Traders Spooked as Friday Freak Trade Streak Continues on NSE Derivatives
Moneylife Digital Team 03 September 2021
Traders on the National Stock Exchange (NSE) are a worried lot currently. They are spooked by the increasing frequency of freak trades on the NSE derivatives segment (many of which have coincidentally happened on a Friday) leading them to be afraid of “Freaky Fridays”. 
Last week, Moneylife had covered about the alarming frequency of freak trades on NSE and also shared a cheatsheet to protect against such freak trades
What happened today?
Today, the 37100 put options of Bank Nifty was trading at Rs448 and within a a fraction of a second suddenly hit a high of Rs1921 -- a spike of almost 4X and then in moments it came back to 448.. 
This is the sixth such incident in the last two months. Traders have tried drawing the regulator’s attention by writing several emails to the Exchange and capital market regulator, trending a hashtag on this topic on Twitter, conducting a “No Trading Day” on 1st September but to no avail. 
One angry trader told Moneylife “This shows the lethargy on the side of the regulator and the Exchange and also their audacity. Where is the accountability? It makes my blood boil to see all those screenshots from people who have lost. Many of them are not rich and are trading out of a capital of Rs 1 -2 lakh, and imagine them losing Rs60000 within moments and that too when it is not their fault. It is daylight robbery. You can be the best trader in the world but because of this freak trade you can go bankrupt in split seconds. Stock market is becoming akin to gambling because of this and the regulator is obviously sleeping at the wheel. They have turned a deaf ear to all requests - retail traders, brokers’ association, ANMI, commodity brokers association came together to make a request to the regulator and despite all these collective requests, the freak trade scene continues.”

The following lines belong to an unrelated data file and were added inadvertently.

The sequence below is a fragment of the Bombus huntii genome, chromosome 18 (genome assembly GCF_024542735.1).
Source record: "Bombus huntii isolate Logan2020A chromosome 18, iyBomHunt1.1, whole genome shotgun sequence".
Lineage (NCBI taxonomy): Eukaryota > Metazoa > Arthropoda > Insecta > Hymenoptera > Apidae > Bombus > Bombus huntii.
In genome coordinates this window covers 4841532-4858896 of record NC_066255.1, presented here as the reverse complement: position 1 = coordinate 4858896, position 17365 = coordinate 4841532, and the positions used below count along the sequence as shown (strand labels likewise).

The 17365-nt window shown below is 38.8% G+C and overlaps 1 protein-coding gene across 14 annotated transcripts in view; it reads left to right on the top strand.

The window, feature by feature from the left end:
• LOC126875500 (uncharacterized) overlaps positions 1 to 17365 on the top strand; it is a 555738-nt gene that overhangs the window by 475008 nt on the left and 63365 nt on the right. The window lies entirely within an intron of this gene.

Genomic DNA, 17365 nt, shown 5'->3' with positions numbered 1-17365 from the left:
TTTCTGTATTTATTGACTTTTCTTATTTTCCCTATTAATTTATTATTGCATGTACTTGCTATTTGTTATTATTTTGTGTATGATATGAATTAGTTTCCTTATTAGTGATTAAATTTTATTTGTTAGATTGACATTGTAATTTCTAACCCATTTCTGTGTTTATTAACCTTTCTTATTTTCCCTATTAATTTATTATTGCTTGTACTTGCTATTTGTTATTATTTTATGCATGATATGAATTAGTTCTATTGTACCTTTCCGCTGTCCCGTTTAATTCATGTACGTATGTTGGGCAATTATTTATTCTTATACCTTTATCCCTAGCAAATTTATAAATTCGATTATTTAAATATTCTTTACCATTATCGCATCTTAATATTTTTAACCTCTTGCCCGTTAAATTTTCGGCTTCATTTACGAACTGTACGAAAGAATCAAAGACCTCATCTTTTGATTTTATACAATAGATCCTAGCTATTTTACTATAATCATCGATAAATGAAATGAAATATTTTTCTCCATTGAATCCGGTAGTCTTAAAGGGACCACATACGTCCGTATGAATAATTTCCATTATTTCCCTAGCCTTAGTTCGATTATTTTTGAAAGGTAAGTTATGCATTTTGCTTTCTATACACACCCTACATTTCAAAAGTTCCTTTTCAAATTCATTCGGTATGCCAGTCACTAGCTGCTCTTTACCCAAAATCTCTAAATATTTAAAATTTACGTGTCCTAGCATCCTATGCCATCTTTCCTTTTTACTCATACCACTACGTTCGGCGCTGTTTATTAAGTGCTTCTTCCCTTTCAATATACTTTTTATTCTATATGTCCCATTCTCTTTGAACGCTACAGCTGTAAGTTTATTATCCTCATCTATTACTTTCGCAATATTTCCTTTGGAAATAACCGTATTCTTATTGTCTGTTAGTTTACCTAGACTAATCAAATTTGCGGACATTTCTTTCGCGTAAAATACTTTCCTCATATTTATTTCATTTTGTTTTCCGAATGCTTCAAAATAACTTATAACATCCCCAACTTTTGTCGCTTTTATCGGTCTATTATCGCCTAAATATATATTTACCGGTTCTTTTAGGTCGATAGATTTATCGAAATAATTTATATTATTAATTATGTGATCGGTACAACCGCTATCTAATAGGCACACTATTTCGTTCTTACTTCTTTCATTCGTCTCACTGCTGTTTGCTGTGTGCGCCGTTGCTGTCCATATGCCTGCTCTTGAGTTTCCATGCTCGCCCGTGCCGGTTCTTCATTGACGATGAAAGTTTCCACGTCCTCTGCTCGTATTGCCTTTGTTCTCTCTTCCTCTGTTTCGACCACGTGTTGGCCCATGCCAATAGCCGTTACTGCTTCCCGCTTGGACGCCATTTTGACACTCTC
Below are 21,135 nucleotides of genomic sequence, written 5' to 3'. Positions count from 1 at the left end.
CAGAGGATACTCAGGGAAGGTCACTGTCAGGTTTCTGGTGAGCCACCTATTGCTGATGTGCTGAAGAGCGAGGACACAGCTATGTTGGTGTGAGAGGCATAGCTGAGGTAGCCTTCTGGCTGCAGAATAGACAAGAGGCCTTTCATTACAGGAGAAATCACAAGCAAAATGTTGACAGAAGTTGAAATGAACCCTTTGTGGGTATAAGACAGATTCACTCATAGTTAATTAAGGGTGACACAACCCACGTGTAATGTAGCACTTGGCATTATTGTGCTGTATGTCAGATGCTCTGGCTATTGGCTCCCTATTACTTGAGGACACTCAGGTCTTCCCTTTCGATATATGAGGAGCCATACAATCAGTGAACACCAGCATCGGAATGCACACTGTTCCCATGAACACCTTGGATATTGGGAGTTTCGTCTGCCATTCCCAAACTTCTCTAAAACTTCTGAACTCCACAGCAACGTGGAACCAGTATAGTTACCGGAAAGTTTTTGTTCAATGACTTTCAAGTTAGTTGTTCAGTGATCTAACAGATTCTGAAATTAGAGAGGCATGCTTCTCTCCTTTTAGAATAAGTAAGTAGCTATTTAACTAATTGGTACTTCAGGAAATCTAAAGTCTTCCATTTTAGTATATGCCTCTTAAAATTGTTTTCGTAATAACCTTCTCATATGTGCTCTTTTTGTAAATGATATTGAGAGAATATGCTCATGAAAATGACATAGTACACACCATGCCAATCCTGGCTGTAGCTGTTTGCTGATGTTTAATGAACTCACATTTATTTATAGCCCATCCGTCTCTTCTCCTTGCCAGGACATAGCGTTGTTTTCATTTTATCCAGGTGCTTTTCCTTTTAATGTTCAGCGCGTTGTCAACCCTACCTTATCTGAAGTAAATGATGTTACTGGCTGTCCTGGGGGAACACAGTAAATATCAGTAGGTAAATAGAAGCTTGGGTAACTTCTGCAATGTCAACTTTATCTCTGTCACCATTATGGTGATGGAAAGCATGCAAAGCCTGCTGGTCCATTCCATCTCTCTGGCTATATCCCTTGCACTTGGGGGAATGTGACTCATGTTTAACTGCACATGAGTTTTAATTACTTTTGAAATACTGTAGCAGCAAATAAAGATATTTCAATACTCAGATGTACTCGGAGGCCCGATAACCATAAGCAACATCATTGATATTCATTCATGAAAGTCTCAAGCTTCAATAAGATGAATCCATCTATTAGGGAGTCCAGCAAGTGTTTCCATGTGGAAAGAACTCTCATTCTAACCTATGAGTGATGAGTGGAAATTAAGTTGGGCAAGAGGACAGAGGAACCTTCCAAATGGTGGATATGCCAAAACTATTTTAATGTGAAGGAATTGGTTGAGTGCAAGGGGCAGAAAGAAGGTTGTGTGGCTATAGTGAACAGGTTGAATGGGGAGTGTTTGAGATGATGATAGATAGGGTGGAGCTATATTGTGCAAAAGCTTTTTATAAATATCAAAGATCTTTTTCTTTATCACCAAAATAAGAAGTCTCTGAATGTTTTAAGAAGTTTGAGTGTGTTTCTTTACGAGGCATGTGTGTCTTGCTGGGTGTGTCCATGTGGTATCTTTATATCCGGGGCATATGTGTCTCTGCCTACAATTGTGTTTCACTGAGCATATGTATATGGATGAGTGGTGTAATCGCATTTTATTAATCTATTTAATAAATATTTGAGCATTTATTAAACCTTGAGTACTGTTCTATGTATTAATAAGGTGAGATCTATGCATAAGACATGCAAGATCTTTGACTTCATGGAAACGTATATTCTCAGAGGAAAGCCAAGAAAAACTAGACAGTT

He added that if this continues, traders will look to find a way to trade other markets. “They will get frustrated, lose their faith in the Indian equity markets and start trading somewhere else,” he said.
Within minutes of the freak trade, Twitter was flooded with screenshots from traders who lost large chunks of money. Many of them tagged Moneylife in their desperate distress SOS tweets requesting us to look into the matter. 
This is similar to what happened on 20th August when around 2.18pm, suddenly there was a freak trade whereby 16,450 call options which was trading at Rs80 suddenly traded at Rs800 that too with a huge volume of over six lakh quantity within a minute. 
Traders had kept stop losses at Rs120-Rs200 and all of these stop-losses got triggered and they couldn’t understand the reasons. All this happened within a minute and this was not even recorded on the charts; so when they went back and checked the charts, the candle had not even reached Rs200 levels leaving traders totally perplexed. The stop-losses could have triggered a domino effect. This freak trade made retail investors lose a lot of money; many have lost over Rs10 lakh.
This has also given rise to many memes over the terrible plight of traders. 
While brokers are raising questions about the frequency of such trades, some even suggested that it could be more than a coincidence. 
Interestingly, like one market expert pointed out the market regulator Securities and Exchange Board of India (SEBI) has been focusing only on manipulation in the cash market segment and penny stocks on the Bombay Stock Exchange (BSE) while such highly unusual price movements are becoming frequent on the NSE’s derivative segment and, more often than not, even go unreported. 
Traders also point out that media houses and mainstream media are ignoring this issue completely. 
Given the opaque style of functioning of NSE and the Exchange being the favoured exchange of SEBI, it is likely that the Exchange will go scot-free once again. However, it is high time the market regulator seeks a clarification from NSE about the increasing frequency of these freak trades and the action being taken by the Exchange to address the issue.
In a supreme irony, while the Exchange and the regulator have failed to protect retail traders interest, it is a stockbroking firm which has stepped forward and is trying to safeguard the same. Zerodha has come up with a solution in the form of a circuit filter where market orders for index F&O with an impact cost of more than a certain percentage of the last traded price will be disallowed. To calculate this impact cost, the system will consider the best five bids and offers and the quantities available at those prices while placing the order. If the impact cost from that market order is more than a certain percentage, the order form will reject the order and nudge you to place a limit order. The feature is expected to go live soon.
1 month ago
What is ministry of corporate affairs and Finance ministry doing? Are the Babus and the Secretaries blind, or do they not read the newspapers? Or is there a collusion?
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